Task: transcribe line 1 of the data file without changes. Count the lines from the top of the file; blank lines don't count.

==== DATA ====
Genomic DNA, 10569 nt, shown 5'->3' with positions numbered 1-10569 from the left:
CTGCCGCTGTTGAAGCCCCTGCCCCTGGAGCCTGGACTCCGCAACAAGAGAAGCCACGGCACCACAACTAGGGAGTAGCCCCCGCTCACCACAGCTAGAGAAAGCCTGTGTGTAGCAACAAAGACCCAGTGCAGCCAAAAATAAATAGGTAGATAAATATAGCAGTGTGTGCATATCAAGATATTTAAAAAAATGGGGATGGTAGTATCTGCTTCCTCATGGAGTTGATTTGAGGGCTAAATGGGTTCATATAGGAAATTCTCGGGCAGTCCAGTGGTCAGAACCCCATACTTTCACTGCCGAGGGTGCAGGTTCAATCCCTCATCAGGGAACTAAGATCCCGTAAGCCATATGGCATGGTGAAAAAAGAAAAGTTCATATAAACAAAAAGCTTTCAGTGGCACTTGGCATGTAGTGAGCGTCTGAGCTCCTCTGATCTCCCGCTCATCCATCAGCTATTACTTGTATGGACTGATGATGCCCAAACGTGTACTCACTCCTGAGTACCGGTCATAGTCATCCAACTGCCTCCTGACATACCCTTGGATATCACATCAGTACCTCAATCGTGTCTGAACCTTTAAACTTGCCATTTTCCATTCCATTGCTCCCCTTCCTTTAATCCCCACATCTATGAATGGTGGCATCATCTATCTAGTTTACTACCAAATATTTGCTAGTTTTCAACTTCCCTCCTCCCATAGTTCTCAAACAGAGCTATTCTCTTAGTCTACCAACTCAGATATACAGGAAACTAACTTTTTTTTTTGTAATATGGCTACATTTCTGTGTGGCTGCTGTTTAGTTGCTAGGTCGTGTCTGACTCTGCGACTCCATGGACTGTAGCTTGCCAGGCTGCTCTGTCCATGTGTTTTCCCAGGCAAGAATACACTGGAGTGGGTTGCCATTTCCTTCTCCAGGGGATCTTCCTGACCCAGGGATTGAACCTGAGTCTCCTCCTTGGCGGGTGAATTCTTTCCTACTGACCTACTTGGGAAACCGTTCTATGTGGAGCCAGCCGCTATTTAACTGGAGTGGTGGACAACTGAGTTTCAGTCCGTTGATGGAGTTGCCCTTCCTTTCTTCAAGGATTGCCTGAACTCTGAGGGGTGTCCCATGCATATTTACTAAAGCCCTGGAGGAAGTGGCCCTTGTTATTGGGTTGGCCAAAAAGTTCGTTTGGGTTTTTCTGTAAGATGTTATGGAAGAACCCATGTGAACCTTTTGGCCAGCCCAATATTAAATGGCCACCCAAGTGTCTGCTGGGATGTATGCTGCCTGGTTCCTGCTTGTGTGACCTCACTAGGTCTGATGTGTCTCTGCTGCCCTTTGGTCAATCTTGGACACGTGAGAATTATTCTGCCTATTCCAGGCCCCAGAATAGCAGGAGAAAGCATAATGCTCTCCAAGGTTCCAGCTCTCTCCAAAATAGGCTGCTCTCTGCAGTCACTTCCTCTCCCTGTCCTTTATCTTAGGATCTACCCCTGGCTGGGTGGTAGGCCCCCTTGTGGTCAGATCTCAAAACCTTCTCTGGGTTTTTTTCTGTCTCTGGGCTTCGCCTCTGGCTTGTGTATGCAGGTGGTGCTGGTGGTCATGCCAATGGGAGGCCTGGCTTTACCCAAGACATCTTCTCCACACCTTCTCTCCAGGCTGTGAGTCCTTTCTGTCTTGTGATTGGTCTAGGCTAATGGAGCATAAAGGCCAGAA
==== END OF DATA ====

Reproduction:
Genomic DNA, 10569 nt, shown 5'->3' with positions numbered 1-10569 from the left: